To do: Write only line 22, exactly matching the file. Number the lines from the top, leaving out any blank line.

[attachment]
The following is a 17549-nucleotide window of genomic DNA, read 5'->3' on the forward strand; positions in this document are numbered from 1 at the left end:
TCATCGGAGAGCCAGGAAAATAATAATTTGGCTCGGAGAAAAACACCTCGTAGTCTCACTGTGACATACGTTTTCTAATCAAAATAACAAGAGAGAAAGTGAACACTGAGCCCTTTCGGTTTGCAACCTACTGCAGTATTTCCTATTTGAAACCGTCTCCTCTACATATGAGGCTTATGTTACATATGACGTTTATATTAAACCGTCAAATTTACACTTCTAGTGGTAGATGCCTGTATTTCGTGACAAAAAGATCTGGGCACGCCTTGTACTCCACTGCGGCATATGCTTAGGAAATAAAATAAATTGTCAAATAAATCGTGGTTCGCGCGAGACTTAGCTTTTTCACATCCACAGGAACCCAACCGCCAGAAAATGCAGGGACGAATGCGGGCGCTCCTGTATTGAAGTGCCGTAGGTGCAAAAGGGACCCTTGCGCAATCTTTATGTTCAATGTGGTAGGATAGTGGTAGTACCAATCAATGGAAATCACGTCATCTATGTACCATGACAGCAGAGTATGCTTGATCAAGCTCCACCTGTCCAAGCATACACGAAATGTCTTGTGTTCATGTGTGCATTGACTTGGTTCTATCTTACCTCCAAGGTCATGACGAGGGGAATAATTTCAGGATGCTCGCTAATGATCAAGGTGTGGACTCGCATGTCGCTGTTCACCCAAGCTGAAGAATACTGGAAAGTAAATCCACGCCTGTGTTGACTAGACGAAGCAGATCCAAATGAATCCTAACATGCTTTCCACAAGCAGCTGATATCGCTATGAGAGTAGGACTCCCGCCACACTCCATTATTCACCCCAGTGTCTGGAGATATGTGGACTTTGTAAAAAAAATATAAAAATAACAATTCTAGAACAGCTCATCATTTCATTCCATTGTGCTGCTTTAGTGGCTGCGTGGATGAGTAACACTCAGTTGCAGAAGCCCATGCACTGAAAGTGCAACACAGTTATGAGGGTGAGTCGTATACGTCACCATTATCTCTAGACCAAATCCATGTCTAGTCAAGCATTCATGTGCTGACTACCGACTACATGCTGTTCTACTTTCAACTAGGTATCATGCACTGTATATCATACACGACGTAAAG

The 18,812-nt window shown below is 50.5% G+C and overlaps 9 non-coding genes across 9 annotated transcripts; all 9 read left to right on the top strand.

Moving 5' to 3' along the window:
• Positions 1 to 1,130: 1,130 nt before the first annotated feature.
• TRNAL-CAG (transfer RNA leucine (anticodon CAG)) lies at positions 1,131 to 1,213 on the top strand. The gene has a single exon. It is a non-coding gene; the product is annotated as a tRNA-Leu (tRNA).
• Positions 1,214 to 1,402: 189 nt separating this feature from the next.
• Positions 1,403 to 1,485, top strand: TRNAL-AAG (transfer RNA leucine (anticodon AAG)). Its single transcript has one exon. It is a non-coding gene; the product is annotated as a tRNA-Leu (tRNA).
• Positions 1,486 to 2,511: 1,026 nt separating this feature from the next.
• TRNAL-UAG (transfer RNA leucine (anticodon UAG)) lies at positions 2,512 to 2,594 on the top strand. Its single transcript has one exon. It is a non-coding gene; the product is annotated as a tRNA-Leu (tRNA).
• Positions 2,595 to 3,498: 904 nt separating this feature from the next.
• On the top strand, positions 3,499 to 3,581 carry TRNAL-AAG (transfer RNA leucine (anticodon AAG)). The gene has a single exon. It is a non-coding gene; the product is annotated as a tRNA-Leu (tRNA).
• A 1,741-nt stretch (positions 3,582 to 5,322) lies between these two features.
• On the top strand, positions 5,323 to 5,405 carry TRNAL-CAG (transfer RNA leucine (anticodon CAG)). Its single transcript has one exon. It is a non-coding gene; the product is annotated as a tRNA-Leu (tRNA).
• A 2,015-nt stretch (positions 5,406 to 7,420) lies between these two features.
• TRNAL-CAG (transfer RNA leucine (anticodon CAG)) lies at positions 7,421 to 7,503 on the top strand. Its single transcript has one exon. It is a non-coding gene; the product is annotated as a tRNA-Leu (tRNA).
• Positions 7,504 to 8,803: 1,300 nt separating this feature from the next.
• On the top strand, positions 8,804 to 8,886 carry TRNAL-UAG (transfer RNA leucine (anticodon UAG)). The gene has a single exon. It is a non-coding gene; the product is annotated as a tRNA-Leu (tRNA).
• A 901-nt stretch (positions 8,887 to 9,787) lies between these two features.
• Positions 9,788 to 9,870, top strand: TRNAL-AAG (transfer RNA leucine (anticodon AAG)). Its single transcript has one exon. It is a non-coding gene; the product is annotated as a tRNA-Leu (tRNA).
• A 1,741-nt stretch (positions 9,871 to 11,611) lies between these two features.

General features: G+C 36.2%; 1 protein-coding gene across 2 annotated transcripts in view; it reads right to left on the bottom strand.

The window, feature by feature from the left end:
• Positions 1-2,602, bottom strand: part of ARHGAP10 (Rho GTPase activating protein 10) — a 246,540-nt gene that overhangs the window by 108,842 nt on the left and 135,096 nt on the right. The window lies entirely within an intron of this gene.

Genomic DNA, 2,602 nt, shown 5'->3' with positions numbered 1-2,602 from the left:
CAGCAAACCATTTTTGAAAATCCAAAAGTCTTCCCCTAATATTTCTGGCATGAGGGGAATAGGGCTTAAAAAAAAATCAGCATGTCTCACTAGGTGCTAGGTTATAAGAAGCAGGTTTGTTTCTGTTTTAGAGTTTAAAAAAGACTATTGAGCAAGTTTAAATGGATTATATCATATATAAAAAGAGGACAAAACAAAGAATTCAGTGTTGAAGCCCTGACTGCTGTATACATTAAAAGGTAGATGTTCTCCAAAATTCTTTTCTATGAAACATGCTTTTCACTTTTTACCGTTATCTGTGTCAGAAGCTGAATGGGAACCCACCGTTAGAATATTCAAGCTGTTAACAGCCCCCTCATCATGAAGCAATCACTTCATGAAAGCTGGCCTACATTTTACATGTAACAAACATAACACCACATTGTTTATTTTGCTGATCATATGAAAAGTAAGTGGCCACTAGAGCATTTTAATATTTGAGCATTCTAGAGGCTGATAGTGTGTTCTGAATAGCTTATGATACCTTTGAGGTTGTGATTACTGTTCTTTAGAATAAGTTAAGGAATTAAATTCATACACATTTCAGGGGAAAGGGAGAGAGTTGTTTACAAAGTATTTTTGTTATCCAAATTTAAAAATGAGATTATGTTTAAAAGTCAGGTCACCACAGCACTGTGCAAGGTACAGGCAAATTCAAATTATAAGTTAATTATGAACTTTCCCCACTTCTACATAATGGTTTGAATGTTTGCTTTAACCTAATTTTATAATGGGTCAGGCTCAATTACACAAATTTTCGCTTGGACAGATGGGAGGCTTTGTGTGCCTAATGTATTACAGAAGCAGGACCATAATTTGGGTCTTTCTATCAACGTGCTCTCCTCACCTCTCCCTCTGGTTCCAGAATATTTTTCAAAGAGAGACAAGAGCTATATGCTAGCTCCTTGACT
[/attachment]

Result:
General features: G+C 36.2%; 1 protein-coding gene across 2 annotated transcripts in view; it reads right to left on the bottom strand.